The team from the City University of New York (CUNY) put forward three main possibilities for their finding:
1) these particular pathogens tend to be concentrated in the human gut, rather than the nose and throat where test samples are mostly collected
2) they are mainly present in individuals who are tested less frequently than other groups - such as asymptomatic, chronically ill or elderly patients
3) they are finding their way into sewers from animal populations.
COVID-19 has been found to spread rapidly across populations of mammals such as mink and civet cats. Cases have also been identified in domestic dogs and cats.
In support of their third hypothesis, the CUNY research team found that the samples of virus they collected were capable of infecting animals commonly found within the city, such as cats, dogs and rats. In addition, separate testing confirmed evidence of the presence of rats in the same locations as some of the new lineages.
Furthermore, the fact that the lineages seemed to occur in distinct geographical areas makes the possibility that these viruses are being spread among humans, who move freely across all areas of the city, less likely, the researchers observed.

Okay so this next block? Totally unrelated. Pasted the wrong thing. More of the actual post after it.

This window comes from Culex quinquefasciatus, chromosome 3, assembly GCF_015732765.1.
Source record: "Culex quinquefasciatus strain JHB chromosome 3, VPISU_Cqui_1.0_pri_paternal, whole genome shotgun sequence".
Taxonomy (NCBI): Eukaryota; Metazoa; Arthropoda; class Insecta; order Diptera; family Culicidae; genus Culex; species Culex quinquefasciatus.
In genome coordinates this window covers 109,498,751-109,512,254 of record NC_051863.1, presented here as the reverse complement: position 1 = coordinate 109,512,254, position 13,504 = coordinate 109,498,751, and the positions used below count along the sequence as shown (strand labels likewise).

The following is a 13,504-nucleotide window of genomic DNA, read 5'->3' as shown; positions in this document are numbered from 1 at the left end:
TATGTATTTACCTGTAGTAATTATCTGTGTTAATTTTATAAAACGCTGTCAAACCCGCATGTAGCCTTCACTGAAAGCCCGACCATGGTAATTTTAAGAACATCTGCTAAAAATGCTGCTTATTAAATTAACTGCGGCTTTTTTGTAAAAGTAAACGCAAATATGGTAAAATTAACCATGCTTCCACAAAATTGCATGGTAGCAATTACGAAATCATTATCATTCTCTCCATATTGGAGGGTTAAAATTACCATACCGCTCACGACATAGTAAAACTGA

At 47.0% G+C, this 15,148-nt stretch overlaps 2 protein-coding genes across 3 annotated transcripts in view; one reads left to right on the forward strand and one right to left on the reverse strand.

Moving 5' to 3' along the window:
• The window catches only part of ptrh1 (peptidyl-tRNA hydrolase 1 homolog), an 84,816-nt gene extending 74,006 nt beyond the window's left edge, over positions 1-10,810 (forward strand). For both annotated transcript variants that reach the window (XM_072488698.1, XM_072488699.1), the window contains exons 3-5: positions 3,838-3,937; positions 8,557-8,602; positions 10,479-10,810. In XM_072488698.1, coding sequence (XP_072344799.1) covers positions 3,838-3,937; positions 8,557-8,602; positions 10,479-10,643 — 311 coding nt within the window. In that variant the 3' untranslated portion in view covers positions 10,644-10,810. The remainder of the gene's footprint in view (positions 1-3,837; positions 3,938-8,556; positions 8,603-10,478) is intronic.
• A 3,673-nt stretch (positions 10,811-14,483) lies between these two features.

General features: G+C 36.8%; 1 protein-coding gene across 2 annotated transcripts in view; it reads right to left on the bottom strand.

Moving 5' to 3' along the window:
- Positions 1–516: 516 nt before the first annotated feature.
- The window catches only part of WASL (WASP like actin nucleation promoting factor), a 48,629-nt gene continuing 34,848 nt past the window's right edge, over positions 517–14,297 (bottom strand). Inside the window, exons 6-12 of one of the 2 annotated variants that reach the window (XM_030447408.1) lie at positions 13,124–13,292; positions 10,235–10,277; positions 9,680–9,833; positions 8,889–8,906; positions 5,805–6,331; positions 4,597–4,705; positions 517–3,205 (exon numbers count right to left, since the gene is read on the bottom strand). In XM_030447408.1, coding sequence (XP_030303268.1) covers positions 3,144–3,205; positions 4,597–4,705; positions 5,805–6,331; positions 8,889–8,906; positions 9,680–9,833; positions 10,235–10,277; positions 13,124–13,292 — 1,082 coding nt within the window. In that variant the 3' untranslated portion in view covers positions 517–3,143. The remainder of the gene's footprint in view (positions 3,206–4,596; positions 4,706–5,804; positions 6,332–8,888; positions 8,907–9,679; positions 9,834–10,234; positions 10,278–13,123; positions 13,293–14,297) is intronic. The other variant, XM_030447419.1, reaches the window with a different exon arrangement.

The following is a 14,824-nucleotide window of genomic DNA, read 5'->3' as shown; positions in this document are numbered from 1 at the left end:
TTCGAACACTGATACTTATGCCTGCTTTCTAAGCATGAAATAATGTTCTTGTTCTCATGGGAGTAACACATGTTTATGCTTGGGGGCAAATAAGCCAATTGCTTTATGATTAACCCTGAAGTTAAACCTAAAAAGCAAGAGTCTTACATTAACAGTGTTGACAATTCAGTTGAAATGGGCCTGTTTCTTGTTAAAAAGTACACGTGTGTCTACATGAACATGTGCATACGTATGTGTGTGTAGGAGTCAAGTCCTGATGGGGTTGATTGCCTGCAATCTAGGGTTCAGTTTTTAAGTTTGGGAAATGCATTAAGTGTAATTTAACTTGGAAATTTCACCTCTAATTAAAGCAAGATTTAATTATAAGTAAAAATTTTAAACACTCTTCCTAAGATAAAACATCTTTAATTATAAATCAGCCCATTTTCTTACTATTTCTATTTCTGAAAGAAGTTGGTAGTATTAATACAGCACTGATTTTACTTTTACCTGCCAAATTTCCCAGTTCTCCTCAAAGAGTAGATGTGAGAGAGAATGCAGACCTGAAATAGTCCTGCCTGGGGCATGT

What's the difference between a lineage and a variant?
Lineage means the virus sample has shared mutations from ancestors, but does not mean it is a new type of virus or variant. It is mostly a record-keeping technique used by scientists to keep track of all the small changes in viruses.
A Variant is a group of viruses with shared types of mutations, but does not refer to ancestry, so same mutations can occur in different populations and do not have to be related - unlike a lineage.
The research, funded by the New York City Department of Environmental Protection, which is yet to be peer reviewed, also found that some of the new lineages may be more resistant to human immune system responses than other viruses.
"These novel lineages could be relevant to public health and necessitate further study," the researchers concluded.